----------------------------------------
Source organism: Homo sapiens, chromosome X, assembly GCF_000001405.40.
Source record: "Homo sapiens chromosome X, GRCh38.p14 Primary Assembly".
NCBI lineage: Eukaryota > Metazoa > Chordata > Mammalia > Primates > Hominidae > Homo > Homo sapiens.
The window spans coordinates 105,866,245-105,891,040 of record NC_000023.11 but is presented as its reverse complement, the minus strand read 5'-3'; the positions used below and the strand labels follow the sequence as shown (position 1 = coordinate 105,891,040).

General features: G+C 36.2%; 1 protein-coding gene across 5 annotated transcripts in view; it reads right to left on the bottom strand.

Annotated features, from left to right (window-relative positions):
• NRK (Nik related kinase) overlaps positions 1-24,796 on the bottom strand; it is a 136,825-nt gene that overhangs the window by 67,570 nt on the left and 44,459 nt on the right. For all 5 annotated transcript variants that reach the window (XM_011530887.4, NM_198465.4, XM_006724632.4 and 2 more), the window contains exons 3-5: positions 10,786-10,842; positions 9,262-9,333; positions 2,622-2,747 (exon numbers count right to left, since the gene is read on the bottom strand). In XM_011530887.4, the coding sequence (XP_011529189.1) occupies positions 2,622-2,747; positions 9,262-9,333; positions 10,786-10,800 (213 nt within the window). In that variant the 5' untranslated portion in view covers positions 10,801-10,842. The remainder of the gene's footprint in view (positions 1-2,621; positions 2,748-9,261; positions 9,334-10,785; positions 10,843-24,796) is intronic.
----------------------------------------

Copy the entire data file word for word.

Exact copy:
Source organism: Homo sapiens, chromosome X, assembly GCF_000001405.40.
Source record: "Homo sapiens chromosome X, GRCh38.p14 Primary Assembly".
NCBI lineage: Eukaryota > Metazoa > Chordata > Mammalia > Primates > Hominidae > Homo > Homo sapiens.
The window spans coordinates 105,866,245-105,891,040 of record NC_000023.11 but is presented as its reverse complement, the minus strand read 5'-3'; the positions used below and the strand labels follow the sequence as shown (position 1 = coordinate 105,891,040).

General features: G+C 36.2%; 1 protein-coding gene across 5 annotated transcripts in view; it reads right to left on the bottom strand.

Annotated features, from left to right (window-relative positions):
• NRK (Nik related kinase) overlaps positions 1-24,796 on the bottom strand; it is a 136,825-nt gene that overhangs the window by 67,570 nt on the left and 44,459 nt on the right. For all 5 annotated transcript variants that reach the window (XM_011530887.4, NM_198465.4, XM_006724632.4 and 2 more), the window contains exons 3-5: positions 10,786-10,842; positions 9,262-9,333; positions 2,622-2,747 (exon numbers count right to left, since the gene is read on the bottom strand). In XM_011530887.4, the coding sequence (XP_011529189.1) occupies positions 2,622-2,747; positions 9,262-9,333; positions 10,786-10,800 (213 nt within the window). In that variant the 5' untranslated portion in view covers positions 10,801-10,842. The remainder of the gene's footprint in view (positions 1-2,621; positions 2,748-9,261; positions 9,334-10,785; positions 10,843-24,796) is intronic.